In 1932, the outdoors were out-of-bounds. It took the courage of about 500 people, traipsing from the (then) Lancashire mill towns to the raw heart of England, to begin to free the countryside. This spring, the footsteps left by the pioneers 65 years ago deserve to be followed.
Even for Southern softies like me, the pilgrimage is seductively easy. Take the train from Manchester out to Glossop, passing imaginatively named stations such as Flowery Field. Suddenly the suburbs are cast aside, and the railway line arcs across a deep valley along a thunderous viaduct.
Deposited at the town at the foot of the Peak District, the first inclination is to look for the Peak. Your target, according to the map, is the highest point in the middle of Britain: Kinder Scout, 2,088 feet above sea level. The summit of the Pennines straddles England's own version of a continental divide. Waters striking the west side eventually spill out into the Irish Sea; those on the east, the North Sea. Judging by the dark, satanic sky, there will be plenty of precipitation to test this theory in the next few hours - the first two of which are a thankless haul along the A57.
The 1932 trespassers enjoyed a prettier climb than mine. Attracted by the sinuous name and shape on the map, I chose the Snake Pass. Every turn yields strident views back across rambling suburbia. But because this is the highway across the moors, each is the grubby site of a modern-day cairn. Flecks of red, the most conspicuous component, signal discarded Coke cans; splashes of gold are cigarette packets, while steel-grey signifies grey steel, hub-caps that have given up the race across to Sheffield.
So when the Pennine Way is finally reached, the huffing hiker feels all the more relieved to leave the road disdainfully behind. Careful how you go, now; turn left, and you face a week of heavy trekking along Britain's first long-distance path. Instead take the right-hand track to emulate the criminal fraternity of ramblers, who strode out across this private land one working lifetime ago.
Did they know what they were starting? The lumpy treacle that comprises the peat district of the Pennine Way is scarred with flagstones approximately the colour of gloom. To call them an evil would be an exaggeration, but they are certainly necessary: the impact of a thousand heavy-booted feet as they climb to 2,000 feet has been substantial in the 32 years since the Pennine Way opened.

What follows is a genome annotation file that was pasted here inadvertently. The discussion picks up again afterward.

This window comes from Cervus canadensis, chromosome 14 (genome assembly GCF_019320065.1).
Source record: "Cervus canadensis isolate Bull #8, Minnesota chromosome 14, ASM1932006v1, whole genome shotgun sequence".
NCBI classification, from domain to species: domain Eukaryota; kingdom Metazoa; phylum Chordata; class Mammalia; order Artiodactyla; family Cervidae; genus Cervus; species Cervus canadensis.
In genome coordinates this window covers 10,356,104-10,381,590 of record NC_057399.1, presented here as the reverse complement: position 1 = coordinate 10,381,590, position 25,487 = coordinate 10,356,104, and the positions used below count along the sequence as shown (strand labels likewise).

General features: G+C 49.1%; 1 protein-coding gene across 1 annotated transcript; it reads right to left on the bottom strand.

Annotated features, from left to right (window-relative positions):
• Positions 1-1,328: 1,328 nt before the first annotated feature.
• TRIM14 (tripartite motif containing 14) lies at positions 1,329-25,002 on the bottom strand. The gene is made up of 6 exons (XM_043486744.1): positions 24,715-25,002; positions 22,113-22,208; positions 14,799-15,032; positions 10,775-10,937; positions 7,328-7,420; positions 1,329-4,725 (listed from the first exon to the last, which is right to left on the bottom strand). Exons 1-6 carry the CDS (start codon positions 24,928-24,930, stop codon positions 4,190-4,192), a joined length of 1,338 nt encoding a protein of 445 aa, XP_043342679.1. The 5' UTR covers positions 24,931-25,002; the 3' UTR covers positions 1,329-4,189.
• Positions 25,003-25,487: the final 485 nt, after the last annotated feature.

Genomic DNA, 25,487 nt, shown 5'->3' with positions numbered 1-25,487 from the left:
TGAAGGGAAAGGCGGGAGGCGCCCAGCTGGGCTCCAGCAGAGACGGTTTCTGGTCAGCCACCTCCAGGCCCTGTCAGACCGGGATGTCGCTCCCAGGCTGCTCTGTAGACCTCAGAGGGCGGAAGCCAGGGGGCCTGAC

Soon you start to concentrate intently on keeping your footing on the open moorland instead of looking for any semblance of a peak. In a landscape ground down by the weather, making out a gradient is as difficult as discerning the slightest sign of human life. March is still the low side of season, and the only people into whom I stumbled on were Nick Revill and John Hardwick. Boots and wet-weather gear asserted that they were serious - indeed, they were training for a week of Munro-bagging in Scotland over Easter. In contrast, muddy Doc Martens announced that I was a daytripper.
Yet the equity of accessibility of the Peak District to expeditioners (like them) and excursionists (like me) is its greatest joy. We owe an equal debt to the trespassing members of the British Workers' Sports Federation. They laid the trail for the right of passage across open land. Eventually, in 1949, the Peak District became Britain's first National Park.
Today, 20 million people live within an hour's drive, making it England's easiest-to-reach wilderness - and the most at risk. When you have slid and scurried to the target on the map, the tiny triangle that meant so much to the trespassers, you end up wading in dismal quantities of mud. It is as if you have found yourself in a damp corner of a particularly unsavoury dairy field, whose bovine occupants have churned up the soil to a mucky sludge. But there are no cattle for miles. This is all the work of tourists.
Alone at the top of England, your concern at the impact on the landscape is toppled by the sheer joy of a terrain whose second cousin is surely the Moon. Casually dented boulders are strewn fitfully around a crown of granite. The wind has worn solid rock smooth, so that its whistles might be yet more shrill. From the barren peak of the Peak you get a magnificent 360-degree view. To the east, tortured valleys batter clumsily in the general direction of Yorkshire. The northern prospect puts the "wild" in wilderness. Southwards, suitably, the scenery softens. Yet it is the west that grabs your attention: what strikes you most is Manchester.
Somehow, in that narrow band between the merging clouds and leaden ground, the sun has deigned to dash light around the lowlands. Grand Victorian railway viaducts draw the eye, as effectively as any artistic device, past a trail of disused mills towards the pale tower blocks of the city. You are profoundly grateful to be here rather than there.
With no officials around to apprehend you, the hiker is free to descend to the very end of the Pennine Way. Sludge turns to sand, the path twists a little more friskily, and drystone walls begin to carve up the countryside. And winter gives way to spring. Forlorn high-altitude, low-temperature Kinder Scout has never seen a daffodil, but as you descend Jacob's Ladder spring flowers sprout up.
In a single fickle moment you conclude you were wrong about the most beautiful sight in the world. It is not the lunar summit you have just left behind, but the more forgiving contours of southern Derbyshire ahead. A gentle stone bridge invites you to cross the brook that leads into this visual definition of tranquillity.
And isn't that a pub in the distance? But when you finally reach the Rambler Inn, tired and (especially) thirsty, you find that due to it being a Wednesday or a Thursday, the place is closed. There should be a law against it.